Features

  • Familiarizes the reader with the unique hydro-climate conditions encountered in the Tropics
  • Provides detailed examples of the configuration, calibration, evaluation and application of a physically based hydrologic model
  • Introduces the reader to the field of quantitative precipitation forecasting (QPF)
  • Familiarizes the reader with the influence of model parameterization and sensitivity
  • Provides the reader with the basis for performing hydrologic/flood modeling in their region

CONTENTS:
Preface

Part I: Flood Prediction Limitations in Small Watersheds
Alejandra M. Rojas-González
1. Flood Prediction Limitations in Small Watersheds: Introduction
2. Flood Prediction Limitations in Small Watersheds: A Review
3. Flood Prediction Limitations in Small Watersheds: Hydrologic Model Configuration and Slope Analysis
4. Flood Prediction Limitations in Small Watersheds: Methodology
5. Flood Prediction Limitations in Small Watersheds: Sensitivity Analysis
6. Flood Prediction Limitations in Small Watersheds: Bias Estimation in Radar Precipitation Product
7. Flood Prediction Limitations in Small Watersheds: Predictability Limits Due to Up-Scaling
8. Flood Prediction Limitations in Small Watersheds: Calibration/Validation of a Distributed Hydrologic Model at MBDB
9. Flood Prediction Limitations in Small Watersheds: Concluding Remarks

Part II: Flood Alert System Using High Resolution Radar Rainfall Data

Luz E. Torres Molina

10. Flood Alert System Using High Resolution Radar Rainfall Data: Introduction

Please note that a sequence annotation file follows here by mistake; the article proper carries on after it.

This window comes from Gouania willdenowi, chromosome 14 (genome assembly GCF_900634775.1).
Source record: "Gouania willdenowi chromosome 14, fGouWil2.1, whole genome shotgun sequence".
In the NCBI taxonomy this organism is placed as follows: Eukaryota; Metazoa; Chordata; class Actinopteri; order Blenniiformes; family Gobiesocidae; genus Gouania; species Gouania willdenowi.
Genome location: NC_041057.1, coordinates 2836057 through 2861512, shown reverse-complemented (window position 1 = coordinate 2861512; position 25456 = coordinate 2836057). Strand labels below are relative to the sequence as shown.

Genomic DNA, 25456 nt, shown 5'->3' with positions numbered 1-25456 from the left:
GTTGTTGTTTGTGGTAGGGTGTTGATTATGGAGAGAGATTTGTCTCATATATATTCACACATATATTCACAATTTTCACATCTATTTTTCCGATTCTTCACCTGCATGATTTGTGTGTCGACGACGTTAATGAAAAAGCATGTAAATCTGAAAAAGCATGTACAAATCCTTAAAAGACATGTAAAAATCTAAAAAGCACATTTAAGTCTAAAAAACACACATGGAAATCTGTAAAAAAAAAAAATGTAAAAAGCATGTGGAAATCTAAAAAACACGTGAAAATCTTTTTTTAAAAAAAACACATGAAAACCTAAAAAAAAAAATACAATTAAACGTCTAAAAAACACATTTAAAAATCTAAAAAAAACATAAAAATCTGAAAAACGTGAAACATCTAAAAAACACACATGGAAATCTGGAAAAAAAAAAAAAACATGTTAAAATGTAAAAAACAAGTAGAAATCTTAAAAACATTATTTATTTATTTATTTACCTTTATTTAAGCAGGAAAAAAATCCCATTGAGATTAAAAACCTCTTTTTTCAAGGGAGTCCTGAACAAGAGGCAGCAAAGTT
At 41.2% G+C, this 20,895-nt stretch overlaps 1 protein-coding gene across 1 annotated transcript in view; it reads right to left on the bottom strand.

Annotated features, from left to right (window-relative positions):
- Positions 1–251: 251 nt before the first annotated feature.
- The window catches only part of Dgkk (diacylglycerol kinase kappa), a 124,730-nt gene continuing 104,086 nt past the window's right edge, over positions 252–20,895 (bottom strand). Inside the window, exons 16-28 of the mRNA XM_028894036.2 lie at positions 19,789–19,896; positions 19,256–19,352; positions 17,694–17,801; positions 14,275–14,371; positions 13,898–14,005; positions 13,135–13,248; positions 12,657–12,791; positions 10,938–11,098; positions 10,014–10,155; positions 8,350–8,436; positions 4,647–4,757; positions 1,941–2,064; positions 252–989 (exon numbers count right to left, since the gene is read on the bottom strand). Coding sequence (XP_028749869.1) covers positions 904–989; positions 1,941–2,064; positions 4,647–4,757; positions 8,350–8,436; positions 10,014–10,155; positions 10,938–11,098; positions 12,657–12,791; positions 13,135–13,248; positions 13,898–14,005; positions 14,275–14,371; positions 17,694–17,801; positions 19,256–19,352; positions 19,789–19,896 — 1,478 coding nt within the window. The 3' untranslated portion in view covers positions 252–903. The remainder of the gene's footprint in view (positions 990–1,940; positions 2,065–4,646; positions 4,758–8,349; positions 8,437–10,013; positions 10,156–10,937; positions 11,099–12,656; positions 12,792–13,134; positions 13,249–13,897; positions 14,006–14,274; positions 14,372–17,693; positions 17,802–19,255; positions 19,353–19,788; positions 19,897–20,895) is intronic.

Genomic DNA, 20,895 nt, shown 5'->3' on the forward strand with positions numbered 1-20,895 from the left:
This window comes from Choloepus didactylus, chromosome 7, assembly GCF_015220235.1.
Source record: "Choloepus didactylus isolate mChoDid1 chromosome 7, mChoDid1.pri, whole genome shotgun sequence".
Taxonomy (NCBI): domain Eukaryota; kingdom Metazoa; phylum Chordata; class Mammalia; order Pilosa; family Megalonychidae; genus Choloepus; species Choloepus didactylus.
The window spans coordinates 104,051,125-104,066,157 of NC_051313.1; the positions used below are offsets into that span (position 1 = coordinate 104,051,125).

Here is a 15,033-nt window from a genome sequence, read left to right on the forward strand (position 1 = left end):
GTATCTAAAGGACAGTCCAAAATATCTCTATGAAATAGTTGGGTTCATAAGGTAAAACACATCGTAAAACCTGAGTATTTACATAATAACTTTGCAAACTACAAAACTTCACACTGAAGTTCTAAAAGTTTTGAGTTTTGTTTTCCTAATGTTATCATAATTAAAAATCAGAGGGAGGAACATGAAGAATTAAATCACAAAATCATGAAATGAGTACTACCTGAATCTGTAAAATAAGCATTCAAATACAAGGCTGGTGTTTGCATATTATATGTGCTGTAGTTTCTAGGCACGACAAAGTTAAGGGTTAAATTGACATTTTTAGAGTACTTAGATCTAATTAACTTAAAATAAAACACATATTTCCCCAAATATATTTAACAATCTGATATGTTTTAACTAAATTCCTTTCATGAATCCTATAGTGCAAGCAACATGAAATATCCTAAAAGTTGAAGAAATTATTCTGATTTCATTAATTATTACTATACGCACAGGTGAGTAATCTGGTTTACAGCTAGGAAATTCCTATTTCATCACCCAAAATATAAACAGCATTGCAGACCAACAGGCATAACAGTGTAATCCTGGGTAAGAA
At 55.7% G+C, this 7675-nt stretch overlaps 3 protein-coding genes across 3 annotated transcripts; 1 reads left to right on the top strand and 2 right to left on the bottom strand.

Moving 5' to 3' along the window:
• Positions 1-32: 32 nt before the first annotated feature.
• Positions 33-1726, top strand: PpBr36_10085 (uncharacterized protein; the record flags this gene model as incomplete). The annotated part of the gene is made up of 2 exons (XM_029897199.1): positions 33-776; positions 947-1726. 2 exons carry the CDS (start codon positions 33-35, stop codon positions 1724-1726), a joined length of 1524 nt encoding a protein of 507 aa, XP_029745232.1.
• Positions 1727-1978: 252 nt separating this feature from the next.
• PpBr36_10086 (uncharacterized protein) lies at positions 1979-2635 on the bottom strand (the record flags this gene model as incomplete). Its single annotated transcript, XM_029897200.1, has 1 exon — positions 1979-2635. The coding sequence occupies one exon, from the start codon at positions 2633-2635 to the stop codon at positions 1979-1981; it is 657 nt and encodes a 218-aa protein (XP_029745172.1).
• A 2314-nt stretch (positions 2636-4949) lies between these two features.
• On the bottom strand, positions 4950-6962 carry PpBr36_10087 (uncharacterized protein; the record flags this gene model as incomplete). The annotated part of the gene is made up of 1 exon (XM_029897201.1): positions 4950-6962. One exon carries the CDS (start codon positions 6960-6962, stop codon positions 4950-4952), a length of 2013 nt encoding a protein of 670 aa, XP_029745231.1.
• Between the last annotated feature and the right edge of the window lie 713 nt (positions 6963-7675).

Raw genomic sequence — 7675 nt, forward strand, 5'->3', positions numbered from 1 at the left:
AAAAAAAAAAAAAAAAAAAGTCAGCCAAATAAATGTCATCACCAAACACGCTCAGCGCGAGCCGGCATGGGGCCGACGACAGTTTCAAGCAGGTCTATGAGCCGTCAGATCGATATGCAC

11. Flood Alert System Using High Resolution Radar Rainfall Data: A Review
12. Flood Alert System Using High Resolution Radar Rainfall Data: Methodology
13. Flood Alert System Using High Resolution Radar Rainfall Data: Results on Data Acquisition
14. Flood Alert System Using High Resolution Radar Rainfall Data: Comparison Among Rain Gauges, Tropinet and Nexrad
15. Flood Alert System Using High Resolution Radar Rainfall Data: Nowcasting Model Movement and Reflectivity Analysis
16. Flood Alert System Using High Resolution Radar Rainfall Data: Estimation of Parameters
17. Flood Alert System Using High Resolution Radar Rainfall Data: Nowcasting Model Validation
18. Flood Alert System Using High Resolution Radar Rainfall Data: Validation of Hydrologic Model Vflo
19. Flood Alert System Using High Resolution Radar Rainfall Data: Inundation (Flood) Analysis
20. Flood Alert System Using High Resolution Radar Rainfall Data:
Concluding Remarks

Index


About the Authors / Editors:
Editors: Eric W. Harmsen, PhD
Professor, Department of Agricultural and Biosystems Engineering, University of Puerto Rico - Mayaguez - Campus Mayaguez, Puerto Rico